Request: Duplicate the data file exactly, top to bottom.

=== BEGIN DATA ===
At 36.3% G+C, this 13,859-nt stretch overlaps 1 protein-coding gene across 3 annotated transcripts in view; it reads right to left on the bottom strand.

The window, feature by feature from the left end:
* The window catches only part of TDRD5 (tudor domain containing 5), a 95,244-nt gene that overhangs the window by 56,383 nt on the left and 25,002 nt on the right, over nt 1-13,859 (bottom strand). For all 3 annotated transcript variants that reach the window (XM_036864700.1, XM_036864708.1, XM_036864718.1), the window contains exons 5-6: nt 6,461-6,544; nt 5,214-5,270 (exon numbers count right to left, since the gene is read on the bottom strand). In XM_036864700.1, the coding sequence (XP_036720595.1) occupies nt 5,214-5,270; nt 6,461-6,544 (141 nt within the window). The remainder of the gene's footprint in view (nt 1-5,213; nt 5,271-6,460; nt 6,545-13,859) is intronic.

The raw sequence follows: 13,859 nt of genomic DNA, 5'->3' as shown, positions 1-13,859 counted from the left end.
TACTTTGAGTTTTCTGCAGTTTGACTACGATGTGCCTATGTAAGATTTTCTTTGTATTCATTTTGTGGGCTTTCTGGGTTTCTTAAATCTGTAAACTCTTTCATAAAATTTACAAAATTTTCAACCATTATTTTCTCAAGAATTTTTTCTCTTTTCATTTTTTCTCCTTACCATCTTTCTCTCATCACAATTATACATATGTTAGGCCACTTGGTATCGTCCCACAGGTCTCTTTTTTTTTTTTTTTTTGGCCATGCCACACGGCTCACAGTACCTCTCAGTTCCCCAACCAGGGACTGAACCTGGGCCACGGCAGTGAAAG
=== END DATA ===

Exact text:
At 36.3% G+C, this 13,859-nt stretch overlaps 1 protein-coding gene across 3 annotated transcripts in view; it reads right to left on the bottom strand.

The window, feature by feature from the left end:
* The window catches only part of TDRD5 (tudor domain containing 5), a 95,244-nt gene that overhangs the window by 56,383 nt on the left and 25,002 nt on the right, over nt 1-13,859 (bottom strand). For all 3 annotated transcript variants that reach the window (XM_036864700.1, XM_036864708.1, XM_036864718.1), the window contains exons 5-6: nt 6,461-6,544; nt 5,214-5,270 (exon numbers count right to left, since the gene is read on the bottom strand). In XM_036864700.1, the coding sequence (XP_036720595.1) occupies nt 5,214-5,270; nt 6,461-6,544 (141 nt within the window). The remainder of the gene's footprint in view (nt 1-5,213; nt 5,271-6,460; nt 6,545-13,859) is intronic.

The raw sequence follows: 13,859 nt of genomic DNA, 5'->3' as shown, positions 1-13,859 counted from the left end.
TACTTTGAGTTTTCTGCAGTTTGACTACGATGTGCCTATGTAAGATTTTCTTTGTATTCATTTTGTGGGCTTTCTGGGTTTCTTAAATCTGTAAACTCTTTCATAAAATTTACAAAATTTTCAACCATTATTTTCTCAAGAATTTTTTCTCTTTTCATTTTTTCTCCTTACCATCTTTCTCTCATCACAATTATACATATGTTAGGCCACTTGGTATCGTCCCACAGGTCTCTTTTTTTTTTTTTTTTTGGCCATGCCACACGGCTCACAGTACCTCTCAGTTCCCCAACCAGGGACTGAACCTGGGCCACGGCAGTGAAAG